State Enlists Commercial, Industrial Sector in Water Conservation Efforts
Replacing Thirsty Grass at Business Parks, Campuses Can Reduce Strain on Limited Water Supplies
New Regulation Will Drive Down Commercial Water Use as Urban Residents and Farmers Cut Back Amid Historic Drought, Changing Climate
For Immediate Release:
June 7, 2022
SACRAMENTO – As Californians continue efforts to reduce water use at homes and on farms, the Newsom Administration is enlisting the state’s commercial and industrial sector as a partner in immediate and long-term efforts to lessen demand for limited water supplies amid historic drought and a changing climate.
A regulation set to take effect this month will drive a reduction in water use by halting irrigation of decorative or non-functional grass with potable water in commercial, industrial and institutional settings. The regulation applies to turf (mowed grass) that is ornamental and not otherwise used for recreation. It does not apply to residential lawns, school fields, sports fields, or areas regularly used for civic or community events. Ending irrigation of non-functional grass will save the equivalent of water used by as many as 780,000 households every year. The regulation does not restrict the watering of non-turf plantings or trees, which are important for shade and cooling as the state experiences more extreme heat events.
“Drought is one of many concerns that are top of mind for Californians today,” Governor Gavin Newsom said. “Reducing water use should not be on the back of any one sector. It’s a shared responsibility – we all must take immediate action to reduce water demands while we make lasting changes and investments to improve water-use efficiency and water resilience for the long term.”
Last month, Governor Newsom convened leaders from some of the state’s largest urban water suppliers and called on them to take more aggressive actions to combat drought and better engage their customers to ensure all Californians are doing their part to save water.
In the coming weeks, as part of the Save Our Water campaign, the Administration will convene business and corporate leaders to enlist their support to reduce water use and better engage the commercial and institutional sector in long-term efforts toward sustainable water use, particularly in outdoor spaces where thirsty grass consumes water but does not serve a recreational or public health purpose. Replacing turf with native plants and other low-water-use landscaping in these spaces can yield significant and permanent reductions in water use.
The state’s agricultural sector is experiencing severe cuts in surface water deliveries. More than 300,000 acres of farmland are being fallowed this year in the Sacramento Valley alone.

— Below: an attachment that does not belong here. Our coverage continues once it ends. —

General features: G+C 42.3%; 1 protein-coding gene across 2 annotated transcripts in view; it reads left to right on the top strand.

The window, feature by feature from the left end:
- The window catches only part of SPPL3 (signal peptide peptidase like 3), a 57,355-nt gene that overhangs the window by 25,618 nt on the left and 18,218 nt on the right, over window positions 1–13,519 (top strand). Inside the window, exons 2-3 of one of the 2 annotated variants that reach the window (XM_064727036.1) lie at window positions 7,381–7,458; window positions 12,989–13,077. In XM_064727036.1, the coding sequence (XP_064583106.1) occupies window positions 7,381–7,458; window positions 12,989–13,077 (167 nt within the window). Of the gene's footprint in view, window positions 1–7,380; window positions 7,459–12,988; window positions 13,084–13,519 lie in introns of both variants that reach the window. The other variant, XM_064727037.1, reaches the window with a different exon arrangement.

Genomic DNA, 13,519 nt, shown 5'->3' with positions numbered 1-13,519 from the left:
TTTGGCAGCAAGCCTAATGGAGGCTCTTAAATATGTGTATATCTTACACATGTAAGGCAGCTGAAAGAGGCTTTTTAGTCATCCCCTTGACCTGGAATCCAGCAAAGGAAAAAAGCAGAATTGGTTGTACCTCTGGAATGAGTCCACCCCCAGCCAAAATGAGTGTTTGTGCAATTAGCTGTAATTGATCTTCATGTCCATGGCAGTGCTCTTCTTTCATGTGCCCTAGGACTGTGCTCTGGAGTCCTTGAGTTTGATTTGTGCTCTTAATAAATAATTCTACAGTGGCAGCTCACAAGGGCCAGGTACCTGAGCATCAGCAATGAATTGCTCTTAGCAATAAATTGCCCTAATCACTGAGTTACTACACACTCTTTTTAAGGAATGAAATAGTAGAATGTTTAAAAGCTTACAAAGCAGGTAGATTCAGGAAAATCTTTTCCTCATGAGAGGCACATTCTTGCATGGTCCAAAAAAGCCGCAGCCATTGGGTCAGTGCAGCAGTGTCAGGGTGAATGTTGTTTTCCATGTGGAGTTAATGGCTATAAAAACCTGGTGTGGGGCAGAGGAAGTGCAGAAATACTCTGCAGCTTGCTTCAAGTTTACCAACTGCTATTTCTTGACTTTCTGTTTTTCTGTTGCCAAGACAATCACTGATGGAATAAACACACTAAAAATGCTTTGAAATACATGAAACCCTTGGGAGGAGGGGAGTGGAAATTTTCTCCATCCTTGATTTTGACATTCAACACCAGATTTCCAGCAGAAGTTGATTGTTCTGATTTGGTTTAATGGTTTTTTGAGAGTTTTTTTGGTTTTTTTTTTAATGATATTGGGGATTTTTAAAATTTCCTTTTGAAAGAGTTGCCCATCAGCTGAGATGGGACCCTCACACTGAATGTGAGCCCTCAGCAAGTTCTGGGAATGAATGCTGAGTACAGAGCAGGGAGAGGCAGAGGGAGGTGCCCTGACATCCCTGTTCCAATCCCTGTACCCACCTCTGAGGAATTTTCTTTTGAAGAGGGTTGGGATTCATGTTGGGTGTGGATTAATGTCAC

Governor Newsom has taken action to combat drought conditions, including extending the drought emergency statewide last October and in March, issuing an executive order designed to drive additional conservation across all sectors.
In response to the Governor’s direction, many local water agencies, including the Metropolitan Water District of Southern California (MWD), have taken aggressive action to combat the drought. However, others have been slower to trigger drought and conservation measures, and in some cases, have even increased their water usage.
On May 24, the State Water Board adopted regulations that will require local water suppliers to implement Level 2 of their Water Shortage Contingency Plans, and compel those that have not developed their own plan to limit outdoor water use to two days per week, ban watering during the hottest parts of the day, and ban irrigating ornamental grass at business and commercial sites.
The state is calling on Californians to take immediate action by limiting outdoor water use. On average, each time you water your yard equals about 240 flushes or 13 full laundry loads (for a washer that uses 30 gallons per load). In addition to following local restrictions, some best practices include:
- Outdoor watering only one or two days a week (if two days spaced apart during the week).
- Water before 9 a.m. or after 6 p.m. and not during the hottest parts of the day.
- Water for eight minutes or less at a time.
- Turn off sprinklers when it rains.
Other things Californians can do include:
- Taking shorter showers. Reducing showers to five minutes saves up to 12.5 gallons per shower when using a water-efficient shower head.
- Taking showers instead of baths – a bath uses up to 2.5 times the amount of water as a shower.
- Using a broom instead of a hose to clean outdoor areas to save 6 gallons of water every minute.
- Washing full loads of clothes to save 15-45 gallons of water per load.
The Governor’s California Blueprint proposed this year would invest an additional $2 billion for drought response, which includes $100 million in addition to a previous investment of $16 million this fiscal year for a statewide education and communications effort on drought. These investments build on the previous $5.2 billion three-year investment in the state’s drought response and water resilience through the California Comeback Plan (2021).
• California Air Resources Board • Department of Pesticide Regulation • Department of Resources Recycling and Recovery (CalRecycle) • Department of Toxic Substances Control • Office of Environmental Health Hazard Assessment • State Water Resources Control Board • Regional Water Quality Control Boards
CalEPA, 1001 I Street, Sacramento, CA 95814 • P.O. Box 2815, Sacramento, CA 95812 • (916) 323-2514 www.calepa.ca.gov
“Drought is one of many concerns that are top of mind for Californians today. Reducing water use should not be on the back of any one sector. It’s a shared responsibility – we all must take immediate action to reduce water demands while we make lasting changes and investments to improve water-use efficiency and water resilience for the long term.”